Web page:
It happened today - November 15, 2015

Well, here’s another notable historical bust. On Nov. 15, back in 1920, the first League of Nations session opened in Geneva.

It’s tied to another notable historical bust, the Nobel Peace Prize. In 1919 U.S. President Woodrow Wilson got it for helping found the League, without adequate attention being paid to the way his sanctimonious arrogance helped keep his own country from joining. But at least the Nobel Peace Prize does little harm. Unlike the League.

It might seem that the League of Nations was harmless. I don’ t just mean in the pejorative prison sense but the half-positive normal sense that it wasn’t actively bad even if it failed to achieve its lofty goals. But I disagree.

The League was actively harmful. Not because it took it upon itself to invade Czechoslovakia or Ethiopia or anything of that sort. But because it fostered the illusion that “the international community” was on the job, doing something about aggression, fostering the brotherhood of man (I suppose I should say the siblinghood of person these days), making war obsolete, uniting people despite their governments and all that drivel. In fact the democracies were neglecting growing threats while posing for the cameras as statesmen, and the League made this problem dramatically worse.

In that sense it resembles the United Nations today. I think the UN is a lot worse; especially on the Middle East its influence is malevolent and far from trivial. It contains more odious regimes and is more brazen. But it has the same general effect within the West: It lulls the citizens and even politicians in democracies into believing there’s a mighty force for good operating quietly out there so we can all go back to sleep.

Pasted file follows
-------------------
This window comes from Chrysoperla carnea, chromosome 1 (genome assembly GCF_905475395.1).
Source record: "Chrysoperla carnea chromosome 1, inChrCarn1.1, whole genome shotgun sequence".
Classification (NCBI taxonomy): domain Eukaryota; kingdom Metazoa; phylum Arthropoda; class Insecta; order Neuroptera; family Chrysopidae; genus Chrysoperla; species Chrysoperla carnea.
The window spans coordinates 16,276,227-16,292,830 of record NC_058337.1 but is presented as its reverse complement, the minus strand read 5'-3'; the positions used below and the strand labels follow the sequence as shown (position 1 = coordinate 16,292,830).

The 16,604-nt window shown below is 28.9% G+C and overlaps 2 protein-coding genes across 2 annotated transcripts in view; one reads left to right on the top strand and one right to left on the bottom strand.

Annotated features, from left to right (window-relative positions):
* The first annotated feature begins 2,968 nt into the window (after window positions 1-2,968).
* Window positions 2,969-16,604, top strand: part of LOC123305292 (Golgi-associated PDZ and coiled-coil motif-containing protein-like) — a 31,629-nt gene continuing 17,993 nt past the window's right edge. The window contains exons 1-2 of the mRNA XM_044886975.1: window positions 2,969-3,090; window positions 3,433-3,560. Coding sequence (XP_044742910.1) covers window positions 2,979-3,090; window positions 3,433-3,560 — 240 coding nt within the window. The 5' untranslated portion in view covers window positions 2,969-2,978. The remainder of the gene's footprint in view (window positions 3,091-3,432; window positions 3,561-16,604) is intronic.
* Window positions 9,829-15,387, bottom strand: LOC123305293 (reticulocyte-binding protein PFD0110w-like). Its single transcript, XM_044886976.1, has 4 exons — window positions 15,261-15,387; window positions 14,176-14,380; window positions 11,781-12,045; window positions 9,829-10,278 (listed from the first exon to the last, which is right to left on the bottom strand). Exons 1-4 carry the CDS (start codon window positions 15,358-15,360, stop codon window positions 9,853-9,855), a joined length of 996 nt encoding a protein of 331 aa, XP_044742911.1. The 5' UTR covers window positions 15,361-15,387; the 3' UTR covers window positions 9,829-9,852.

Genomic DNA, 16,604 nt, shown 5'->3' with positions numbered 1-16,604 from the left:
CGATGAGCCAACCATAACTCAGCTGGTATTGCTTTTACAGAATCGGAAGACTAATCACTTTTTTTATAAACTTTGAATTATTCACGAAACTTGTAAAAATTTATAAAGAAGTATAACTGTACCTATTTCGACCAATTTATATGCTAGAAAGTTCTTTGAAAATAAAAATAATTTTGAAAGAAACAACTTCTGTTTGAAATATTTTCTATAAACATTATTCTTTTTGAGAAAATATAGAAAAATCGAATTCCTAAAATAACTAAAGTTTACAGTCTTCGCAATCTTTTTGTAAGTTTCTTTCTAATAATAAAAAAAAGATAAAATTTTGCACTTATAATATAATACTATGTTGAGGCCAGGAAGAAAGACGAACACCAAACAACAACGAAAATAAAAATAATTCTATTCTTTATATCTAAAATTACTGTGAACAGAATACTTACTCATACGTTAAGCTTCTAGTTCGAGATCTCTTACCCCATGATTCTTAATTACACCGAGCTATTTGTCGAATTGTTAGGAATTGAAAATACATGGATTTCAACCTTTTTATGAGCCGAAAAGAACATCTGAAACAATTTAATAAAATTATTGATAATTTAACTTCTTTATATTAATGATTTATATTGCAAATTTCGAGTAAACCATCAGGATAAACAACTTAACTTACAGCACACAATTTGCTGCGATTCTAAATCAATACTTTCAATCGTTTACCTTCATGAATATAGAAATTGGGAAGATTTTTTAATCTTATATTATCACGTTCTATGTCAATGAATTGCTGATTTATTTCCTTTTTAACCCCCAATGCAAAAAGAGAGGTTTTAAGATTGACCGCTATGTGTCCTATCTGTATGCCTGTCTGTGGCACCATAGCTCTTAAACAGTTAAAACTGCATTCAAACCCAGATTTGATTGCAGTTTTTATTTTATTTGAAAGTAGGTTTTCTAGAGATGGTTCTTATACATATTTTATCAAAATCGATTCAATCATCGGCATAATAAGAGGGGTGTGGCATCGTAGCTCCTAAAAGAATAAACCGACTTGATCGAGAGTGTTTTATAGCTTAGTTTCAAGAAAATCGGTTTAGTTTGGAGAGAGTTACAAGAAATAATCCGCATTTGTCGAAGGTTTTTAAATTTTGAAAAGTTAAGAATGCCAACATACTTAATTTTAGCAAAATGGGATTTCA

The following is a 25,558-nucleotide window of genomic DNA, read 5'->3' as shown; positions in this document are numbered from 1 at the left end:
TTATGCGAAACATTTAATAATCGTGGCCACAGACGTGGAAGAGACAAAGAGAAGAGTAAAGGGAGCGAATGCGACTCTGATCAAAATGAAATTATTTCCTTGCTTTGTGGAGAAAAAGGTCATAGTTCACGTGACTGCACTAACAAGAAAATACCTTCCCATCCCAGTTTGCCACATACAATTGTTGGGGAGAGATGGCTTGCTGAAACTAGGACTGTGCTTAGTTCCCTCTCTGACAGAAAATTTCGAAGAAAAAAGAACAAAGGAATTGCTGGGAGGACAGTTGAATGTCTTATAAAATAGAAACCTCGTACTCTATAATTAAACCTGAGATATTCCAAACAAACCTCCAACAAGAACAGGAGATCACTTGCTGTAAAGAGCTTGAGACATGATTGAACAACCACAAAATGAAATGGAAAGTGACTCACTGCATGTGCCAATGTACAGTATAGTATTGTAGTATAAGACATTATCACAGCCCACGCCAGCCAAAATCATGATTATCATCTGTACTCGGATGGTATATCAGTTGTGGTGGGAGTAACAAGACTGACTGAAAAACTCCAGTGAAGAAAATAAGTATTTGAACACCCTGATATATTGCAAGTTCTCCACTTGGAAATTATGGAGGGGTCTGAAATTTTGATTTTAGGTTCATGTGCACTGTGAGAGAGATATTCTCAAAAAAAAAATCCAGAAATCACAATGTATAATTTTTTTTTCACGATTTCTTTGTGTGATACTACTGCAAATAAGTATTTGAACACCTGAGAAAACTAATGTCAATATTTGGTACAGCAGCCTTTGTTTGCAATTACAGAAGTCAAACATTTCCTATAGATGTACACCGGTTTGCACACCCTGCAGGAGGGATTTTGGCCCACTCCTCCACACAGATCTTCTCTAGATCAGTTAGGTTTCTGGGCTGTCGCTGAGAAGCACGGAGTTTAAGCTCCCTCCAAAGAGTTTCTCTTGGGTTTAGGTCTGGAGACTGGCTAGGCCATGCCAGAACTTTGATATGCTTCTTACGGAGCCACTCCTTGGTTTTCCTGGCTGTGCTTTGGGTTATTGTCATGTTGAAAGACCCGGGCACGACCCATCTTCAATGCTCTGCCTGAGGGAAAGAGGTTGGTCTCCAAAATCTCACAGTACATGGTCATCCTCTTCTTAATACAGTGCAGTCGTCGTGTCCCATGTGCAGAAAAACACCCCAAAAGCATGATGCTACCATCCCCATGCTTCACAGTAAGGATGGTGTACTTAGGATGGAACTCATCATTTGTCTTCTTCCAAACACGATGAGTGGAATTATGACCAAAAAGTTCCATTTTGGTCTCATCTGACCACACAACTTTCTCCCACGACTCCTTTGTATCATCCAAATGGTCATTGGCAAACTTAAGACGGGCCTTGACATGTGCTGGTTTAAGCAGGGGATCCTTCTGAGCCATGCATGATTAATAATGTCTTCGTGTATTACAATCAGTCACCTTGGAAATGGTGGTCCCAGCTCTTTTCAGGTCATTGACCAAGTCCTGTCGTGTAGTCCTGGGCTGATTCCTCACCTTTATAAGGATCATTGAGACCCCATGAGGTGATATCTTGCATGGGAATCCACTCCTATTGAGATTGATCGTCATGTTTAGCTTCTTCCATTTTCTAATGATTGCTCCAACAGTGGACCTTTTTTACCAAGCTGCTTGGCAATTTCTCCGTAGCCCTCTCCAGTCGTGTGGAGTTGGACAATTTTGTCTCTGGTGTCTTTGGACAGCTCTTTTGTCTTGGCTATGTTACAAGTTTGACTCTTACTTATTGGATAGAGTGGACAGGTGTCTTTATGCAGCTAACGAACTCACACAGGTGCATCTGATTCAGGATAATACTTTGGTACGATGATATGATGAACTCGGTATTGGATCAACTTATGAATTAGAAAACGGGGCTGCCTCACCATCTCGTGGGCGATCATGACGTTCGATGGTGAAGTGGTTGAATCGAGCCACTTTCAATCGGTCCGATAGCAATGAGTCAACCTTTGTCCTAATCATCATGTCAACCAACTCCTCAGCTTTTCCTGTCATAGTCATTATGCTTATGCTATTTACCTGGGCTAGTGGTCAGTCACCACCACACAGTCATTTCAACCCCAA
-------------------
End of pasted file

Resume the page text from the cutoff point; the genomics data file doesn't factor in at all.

So consider this. If there’d been no League of Nations to make soothing sounds in the 1920s and flap ineffectively in the 1930s, could the response of the West to Mussolini, Hitler and Imperial Japan possibly have been more feeble? Or would the absence of this soothing illusion have made it more forceful?

The answer is almost certainly yes. Not necessarily forceful enough to prevent war. But more forceful.

The absence of a fake world government with false resolve certainly couldn’t have made the response of the democracies less effective. But the presence of the League did. That’s why I say it was not merely useless but actively harmful.

It happened todayJohn Robson